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Old 06-13-2006, 11:33 AM   #4
Child of the 7th Age
Spirit of the Lonely Star
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I am not sure about the ending. I don't think I'd want to make it a cycle with absolutely no real change in any of the characters from beginning till end. Surely there would be some evidence of change in individuals, but I also agree that there would not be an automatic happy ending where everything falls neatly into place. Perhaps there is a split within the Orcs with a few characters potentially able to make that shift in attitude, and others not at all? Possibly there would be fighting between the Orcs themselves at some point near the end after they reach their destination?

Have you ever read Light in the Forest by Conrad Richter? (I know this seems off topic but bear with me.) It's a story about a young white settler who was captured and raised by Indians. He has strong Indian ties and identity, an Indian family he loves. At the beginning of the story, the U.S. army forces all the captives in his area to return to their orginal white families, whom they've not seen for many years. After unwillingly living with the white family for some time, the boy finds that he can not look at all whites with equal disdain: he hates some who are bigoted and ugly, but has mixed feelings about others. Moreover, although basically Indian in values and perspective, he develops some real feeling for his own white brother.

He does not recognize what has happened to him at first, but he is increasingly straddled between two worlds. He prefers Indian culture and lifestyle and hates the way some whites have victimized his people. Yet when he manages to return to his Indian father, the young man can not accept the fact that the Indians plan an ambush of a family where a boy who looks very much like his own white brother would have been killed. He warns the white family as the ambush is about to occur and lets them escape, an act of betrayal his Indian father can not accept. The Indians let him live but he is forced to leave his Indian family and community forever. At the same time, he cannot return to the white settlers because he has attacked and possibly killed someone in that community who was a real bigot. At the end of the story, he is forced to wander off on his own without family or community.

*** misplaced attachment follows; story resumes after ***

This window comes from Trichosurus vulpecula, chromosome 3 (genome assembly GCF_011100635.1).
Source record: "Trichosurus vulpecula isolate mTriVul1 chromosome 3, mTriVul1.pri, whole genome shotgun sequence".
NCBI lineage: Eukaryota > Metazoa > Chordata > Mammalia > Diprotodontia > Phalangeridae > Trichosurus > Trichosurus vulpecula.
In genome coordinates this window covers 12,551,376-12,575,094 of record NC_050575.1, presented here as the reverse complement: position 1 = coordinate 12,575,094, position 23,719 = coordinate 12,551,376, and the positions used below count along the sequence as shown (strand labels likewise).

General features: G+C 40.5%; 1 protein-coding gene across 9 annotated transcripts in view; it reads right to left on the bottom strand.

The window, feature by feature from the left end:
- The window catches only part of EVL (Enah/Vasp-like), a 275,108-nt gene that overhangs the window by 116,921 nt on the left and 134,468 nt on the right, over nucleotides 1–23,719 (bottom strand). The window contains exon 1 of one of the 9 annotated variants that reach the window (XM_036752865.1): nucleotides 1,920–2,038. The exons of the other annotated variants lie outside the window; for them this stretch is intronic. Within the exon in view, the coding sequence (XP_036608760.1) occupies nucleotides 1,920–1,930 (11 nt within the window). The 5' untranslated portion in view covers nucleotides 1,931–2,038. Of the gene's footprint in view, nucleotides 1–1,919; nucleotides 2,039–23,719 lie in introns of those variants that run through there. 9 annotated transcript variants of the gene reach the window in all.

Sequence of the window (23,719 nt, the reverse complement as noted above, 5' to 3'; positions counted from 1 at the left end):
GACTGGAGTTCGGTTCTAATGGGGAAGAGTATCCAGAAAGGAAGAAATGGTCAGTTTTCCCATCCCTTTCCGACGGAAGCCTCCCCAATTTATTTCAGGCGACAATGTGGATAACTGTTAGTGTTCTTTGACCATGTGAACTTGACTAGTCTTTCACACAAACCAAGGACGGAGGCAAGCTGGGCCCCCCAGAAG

Yet there is not total bleakness even in this sad scenario. At least one young man has managed to see beyond the sterile, deadly fighting of whites and Indians and recognize that change in attitudes is possible. We have no idea what happens to this boy as he sets off on his own on the last page of the book.

I guess that I see that potential for personal tragedy and an unresolved ending in this story. If one or two Orcs or Orc families would have changed their attitudes even slightly, what would have happened to them? They would no longer fit into one culture or the other. Might one Orc or Orc family have made the decision to stick with or near the slaves? Would another simply disappear in the night, unable to fit into either culture? Perhaps that is more realistic. Likely most Orcs could not have made the shift even that far and would have tried something like that ambush.

All this talk makes me interested in playing an Orc.

Even apart from Orcs, there's the attitudes of the slaves and ex-slaves and of members of the Fellowship itself. I think even there you would have a range of opinions and feelings about Orcs set in place even before the story begins. Even for them, change would have been difficult.

Anyways...... on to other things. I agree. Let's keep the ex-slaves then as well as the slaves.

I have to run and do some things now. I'll come back later and respond to you further and work on the proposal.
Multitasking women are never too busy to vote.

Last edited by Child of the 7th Age; 06-13-2006 at 11:59 AM.
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